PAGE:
Annual European status reports on ‘Human Exposure to Chemicals' will present the key results of EIS-CHEMRISKS activities (see 'Key Documents' on the European Commission’s Joint Research Centre website).
The one-day seminar for approx. 120 experts took place in Brussels on 29 September 2006.
The main objectives of the seminar were:
- to highlight the most relevant issues of the assessment of consumer exposure to chemicals in products as a crucial aspect of risk assessment;
- to review the need for more effective approaches in this area, in particular in relation to product safety legislation and of the forthcoming REACH legislation on chemical substances;
- to introduce the results of a project conducted by the JRC in order to develop a tool to assist exposure assessment, the European Information System EIS-ChemRisks, and discuss its potential as the basis for a standard framework for consumer exposure modelling and assessment.
Final program . Updated 09-10-2006
Speakers’ presentations - MORNING SESSION
- Bo Oscar Jansson: Setting the scene: Assessment of consumer exposure to chemicals in products and articles: issues, challenges and needs
- Carlos Rodriguez: Detergent/cleaning industry perspective: Risk Assessment of chemicals in detergents and cleaning products, present practices and needs of Industry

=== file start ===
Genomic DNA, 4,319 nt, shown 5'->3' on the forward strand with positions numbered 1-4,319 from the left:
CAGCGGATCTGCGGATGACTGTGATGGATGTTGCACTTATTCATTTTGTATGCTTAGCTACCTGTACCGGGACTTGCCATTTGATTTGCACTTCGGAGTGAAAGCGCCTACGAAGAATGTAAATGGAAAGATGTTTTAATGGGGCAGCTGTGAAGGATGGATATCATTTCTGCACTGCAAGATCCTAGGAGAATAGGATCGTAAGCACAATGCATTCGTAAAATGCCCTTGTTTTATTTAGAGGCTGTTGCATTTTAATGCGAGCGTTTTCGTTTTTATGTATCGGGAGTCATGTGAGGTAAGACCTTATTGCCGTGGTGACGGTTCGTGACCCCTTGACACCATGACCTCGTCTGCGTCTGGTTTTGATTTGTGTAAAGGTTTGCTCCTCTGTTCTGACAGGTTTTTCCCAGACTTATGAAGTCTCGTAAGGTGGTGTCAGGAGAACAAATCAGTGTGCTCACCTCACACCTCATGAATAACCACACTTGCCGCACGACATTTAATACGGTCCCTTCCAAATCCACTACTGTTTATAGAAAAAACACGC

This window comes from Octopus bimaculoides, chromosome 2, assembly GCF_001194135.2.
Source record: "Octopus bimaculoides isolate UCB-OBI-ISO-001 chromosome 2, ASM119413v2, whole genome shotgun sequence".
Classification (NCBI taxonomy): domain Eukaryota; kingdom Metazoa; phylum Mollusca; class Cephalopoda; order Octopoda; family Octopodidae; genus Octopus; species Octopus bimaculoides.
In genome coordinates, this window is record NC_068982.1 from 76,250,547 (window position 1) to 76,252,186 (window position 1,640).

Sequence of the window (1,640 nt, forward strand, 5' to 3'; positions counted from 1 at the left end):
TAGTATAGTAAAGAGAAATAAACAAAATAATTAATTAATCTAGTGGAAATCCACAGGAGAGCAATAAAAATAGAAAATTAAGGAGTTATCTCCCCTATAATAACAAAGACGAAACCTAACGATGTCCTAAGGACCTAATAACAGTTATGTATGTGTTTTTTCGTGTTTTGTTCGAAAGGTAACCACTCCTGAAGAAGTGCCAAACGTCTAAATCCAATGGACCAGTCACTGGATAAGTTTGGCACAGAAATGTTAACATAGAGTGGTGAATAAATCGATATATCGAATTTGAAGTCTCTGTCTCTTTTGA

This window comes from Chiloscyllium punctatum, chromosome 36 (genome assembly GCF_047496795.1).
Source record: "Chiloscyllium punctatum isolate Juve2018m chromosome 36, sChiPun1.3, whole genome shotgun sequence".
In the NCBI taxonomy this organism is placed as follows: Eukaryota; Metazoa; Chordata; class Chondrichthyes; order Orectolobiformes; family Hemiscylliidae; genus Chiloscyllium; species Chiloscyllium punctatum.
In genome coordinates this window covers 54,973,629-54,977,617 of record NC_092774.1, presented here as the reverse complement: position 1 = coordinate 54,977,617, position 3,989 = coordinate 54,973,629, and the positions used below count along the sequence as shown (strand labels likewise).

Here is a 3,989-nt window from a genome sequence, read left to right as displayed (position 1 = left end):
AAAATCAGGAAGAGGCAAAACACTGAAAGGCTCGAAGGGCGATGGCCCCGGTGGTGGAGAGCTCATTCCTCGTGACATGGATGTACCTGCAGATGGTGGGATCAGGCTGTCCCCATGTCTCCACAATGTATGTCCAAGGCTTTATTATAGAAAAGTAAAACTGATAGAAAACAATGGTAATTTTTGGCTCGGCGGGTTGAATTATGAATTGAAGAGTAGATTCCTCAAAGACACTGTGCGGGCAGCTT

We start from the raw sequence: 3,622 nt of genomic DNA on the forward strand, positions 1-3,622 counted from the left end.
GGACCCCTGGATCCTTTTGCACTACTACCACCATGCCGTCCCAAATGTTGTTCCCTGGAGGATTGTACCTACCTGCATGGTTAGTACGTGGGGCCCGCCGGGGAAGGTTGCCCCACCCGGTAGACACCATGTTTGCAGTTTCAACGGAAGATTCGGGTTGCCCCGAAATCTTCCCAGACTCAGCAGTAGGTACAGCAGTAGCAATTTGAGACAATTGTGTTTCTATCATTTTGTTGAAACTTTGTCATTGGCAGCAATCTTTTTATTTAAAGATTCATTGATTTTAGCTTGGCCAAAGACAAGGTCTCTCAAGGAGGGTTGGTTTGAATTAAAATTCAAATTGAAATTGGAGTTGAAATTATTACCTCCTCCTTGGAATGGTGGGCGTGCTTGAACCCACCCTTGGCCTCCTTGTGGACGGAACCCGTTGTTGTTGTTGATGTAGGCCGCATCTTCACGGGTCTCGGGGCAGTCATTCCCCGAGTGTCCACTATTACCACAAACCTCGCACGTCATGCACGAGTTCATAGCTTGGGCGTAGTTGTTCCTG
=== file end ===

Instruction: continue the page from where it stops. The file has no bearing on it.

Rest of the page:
- Edmund Vankann: Textile floor coverings - industry perspective: Risk assessment of chemicals in textile floor coverings, present practices and needs of the industry
- Lea Frimann Hansen: Member State experience in the exposure assessment of chemicals in consumer products
- Lesley Onyon: International developments: activities of the International Programme for Chemical Safety (IPCS) for the harmonisation of risk and exposure assessment
- Michael Babich: Consumer exposure assessment: requirements, practices and developments in the US
Speakers’ presentations - AFTERNOON SESSION
- Otto Linher & Björn Hansen: REACH requirements related to consumer exposure
- Demosthenes Papameletiou: The European Information System – EIS-ChemRisks and ChemTest projects
- Gerhard Heinemeyer: Member State Experiences with the EIS-ChemRisks Toolbox
Following the large scale toy recalls during the summer of 2007, the Commission carried out a thorough screening of the EU product safety system.